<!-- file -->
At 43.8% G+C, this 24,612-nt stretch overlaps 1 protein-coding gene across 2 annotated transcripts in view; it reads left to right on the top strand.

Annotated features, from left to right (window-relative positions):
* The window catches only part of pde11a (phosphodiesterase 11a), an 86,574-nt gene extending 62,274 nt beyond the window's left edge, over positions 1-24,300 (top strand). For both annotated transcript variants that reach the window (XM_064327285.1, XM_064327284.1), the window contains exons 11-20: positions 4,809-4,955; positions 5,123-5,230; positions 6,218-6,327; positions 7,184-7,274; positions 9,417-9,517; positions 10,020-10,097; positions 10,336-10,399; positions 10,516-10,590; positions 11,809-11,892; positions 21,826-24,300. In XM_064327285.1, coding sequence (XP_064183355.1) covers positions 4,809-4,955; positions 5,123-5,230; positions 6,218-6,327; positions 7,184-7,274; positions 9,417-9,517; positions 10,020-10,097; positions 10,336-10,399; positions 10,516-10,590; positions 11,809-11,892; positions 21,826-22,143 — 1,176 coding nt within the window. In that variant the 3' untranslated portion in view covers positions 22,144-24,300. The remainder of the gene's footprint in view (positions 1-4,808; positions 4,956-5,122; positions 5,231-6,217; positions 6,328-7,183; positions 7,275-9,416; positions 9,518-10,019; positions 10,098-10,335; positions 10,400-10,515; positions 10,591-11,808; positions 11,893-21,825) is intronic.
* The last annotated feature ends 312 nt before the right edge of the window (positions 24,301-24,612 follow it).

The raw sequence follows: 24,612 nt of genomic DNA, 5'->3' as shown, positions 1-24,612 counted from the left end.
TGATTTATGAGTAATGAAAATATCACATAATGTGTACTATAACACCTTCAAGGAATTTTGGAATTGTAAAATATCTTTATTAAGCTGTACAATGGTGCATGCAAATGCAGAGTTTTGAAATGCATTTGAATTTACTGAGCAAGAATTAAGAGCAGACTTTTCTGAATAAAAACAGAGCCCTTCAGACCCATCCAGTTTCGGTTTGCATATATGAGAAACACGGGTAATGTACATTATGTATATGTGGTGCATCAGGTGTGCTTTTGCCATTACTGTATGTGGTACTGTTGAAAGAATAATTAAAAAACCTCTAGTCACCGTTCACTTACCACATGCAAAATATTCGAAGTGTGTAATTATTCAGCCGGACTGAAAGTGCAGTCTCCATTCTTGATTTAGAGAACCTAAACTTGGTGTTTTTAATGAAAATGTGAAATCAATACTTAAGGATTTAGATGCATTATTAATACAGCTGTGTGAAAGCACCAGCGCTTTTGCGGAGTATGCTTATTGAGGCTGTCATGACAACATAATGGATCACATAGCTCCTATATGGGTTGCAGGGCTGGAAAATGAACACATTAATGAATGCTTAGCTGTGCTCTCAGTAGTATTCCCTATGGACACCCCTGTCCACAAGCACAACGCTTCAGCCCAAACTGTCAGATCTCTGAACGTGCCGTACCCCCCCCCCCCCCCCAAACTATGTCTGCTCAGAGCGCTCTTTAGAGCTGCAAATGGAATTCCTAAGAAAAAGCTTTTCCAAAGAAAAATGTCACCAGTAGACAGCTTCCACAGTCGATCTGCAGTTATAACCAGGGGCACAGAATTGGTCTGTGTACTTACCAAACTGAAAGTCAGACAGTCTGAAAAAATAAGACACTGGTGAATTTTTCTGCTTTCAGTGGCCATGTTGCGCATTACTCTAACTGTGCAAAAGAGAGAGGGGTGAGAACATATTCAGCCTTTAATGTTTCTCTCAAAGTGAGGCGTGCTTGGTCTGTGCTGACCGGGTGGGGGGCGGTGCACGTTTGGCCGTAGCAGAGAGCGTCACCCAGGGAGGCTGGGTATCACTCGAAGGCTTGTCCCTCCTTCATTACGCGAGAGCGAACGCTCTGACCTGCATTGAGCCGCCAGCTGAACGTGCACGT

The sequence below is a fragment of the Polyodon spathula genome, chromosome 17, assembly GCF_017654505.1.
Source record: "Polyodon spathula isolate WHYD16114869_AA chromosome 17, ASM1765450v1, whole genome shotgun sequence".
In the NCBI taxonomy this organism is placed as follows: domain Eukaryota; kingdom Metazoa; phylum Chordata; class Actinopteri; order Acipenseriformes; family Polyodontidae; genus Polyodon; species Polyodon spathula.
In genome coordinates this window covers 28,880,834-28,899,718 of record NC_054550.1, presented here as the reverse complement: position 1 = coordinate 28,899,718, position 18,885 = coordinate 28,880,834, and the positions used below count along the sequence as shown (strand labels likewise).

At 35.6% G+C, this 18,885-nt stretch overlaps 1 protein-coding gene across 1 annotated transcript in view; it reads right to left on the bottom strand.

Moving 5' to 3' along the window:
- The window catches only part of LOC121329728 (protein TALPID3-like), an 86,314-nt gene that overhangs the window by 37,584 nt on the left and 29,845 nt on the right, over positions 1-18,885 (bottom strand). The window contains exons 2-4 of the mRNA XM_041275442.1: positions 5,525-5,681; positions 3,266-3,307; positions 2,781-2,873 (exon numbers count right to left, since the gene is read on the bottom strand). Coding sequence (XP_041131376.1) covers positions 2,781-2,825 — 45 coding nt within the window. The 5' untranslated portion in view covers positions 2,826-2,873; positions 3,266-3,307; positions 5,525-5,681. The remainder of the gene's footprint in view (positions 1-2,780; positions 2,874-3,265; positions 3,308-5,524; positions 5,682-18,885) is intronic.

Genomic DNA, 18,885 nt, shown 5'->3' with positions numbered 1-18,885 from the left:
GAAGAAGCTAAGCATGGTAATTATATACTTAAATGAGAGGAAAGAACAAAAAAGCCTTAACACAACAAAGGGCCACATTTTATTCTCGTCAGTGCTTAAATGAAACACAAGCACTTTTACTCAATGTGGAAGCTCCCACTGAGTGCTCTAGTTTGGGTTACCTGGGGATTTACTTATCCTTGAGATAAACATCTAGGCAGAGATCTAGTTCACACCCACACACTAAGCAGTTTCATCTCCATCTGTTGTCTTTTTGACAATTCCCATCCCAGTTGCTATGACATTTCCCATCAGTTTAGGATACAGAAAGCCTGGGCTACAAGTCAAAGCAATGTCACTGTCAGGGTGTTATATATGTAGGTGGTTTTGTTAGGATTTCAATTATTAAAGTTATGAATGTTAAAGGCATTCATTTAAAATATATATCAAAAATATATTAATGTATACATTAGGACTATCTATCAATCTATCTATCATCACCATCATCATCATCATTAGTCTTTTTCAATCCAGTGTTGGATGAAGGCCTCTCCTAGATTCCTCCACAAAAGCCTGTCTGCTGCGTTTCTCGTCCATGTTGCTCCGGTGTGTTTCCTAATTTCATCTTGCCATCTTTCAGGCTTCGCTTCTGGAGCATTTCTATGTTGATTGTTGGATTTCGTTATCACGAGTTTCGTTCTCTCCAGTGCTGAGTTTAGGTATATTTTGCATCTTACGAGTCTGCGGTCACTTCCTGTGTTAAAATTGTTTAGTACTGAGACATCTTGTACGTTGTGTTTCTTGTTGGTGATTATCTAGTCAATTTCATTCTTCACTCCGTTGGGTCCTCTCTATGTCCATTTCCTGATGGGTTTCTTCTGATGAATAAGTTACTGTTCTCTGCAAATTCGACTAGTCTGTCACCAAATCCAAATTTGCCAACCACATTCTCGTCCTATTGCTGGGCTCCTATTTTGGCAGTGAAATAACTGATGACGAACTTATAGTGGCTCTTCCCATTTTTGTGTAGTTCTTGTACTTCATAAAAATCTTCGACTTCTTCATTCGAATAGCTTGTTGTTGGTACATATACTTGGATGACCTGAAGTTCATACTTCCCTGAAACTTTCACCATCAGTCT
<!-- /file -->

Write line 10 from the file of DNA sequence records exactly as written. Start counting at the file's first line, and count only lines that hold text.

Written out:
In genome coordinates this window covers 28,880,834-28,899,718 of record NC_054550.1, presented here as the reverse complement: position 1 = coordinate 28,899,718, position 18,885 = coordinate 28,880,834, and the positions used below count along the sequence as shown (strand labels likewise).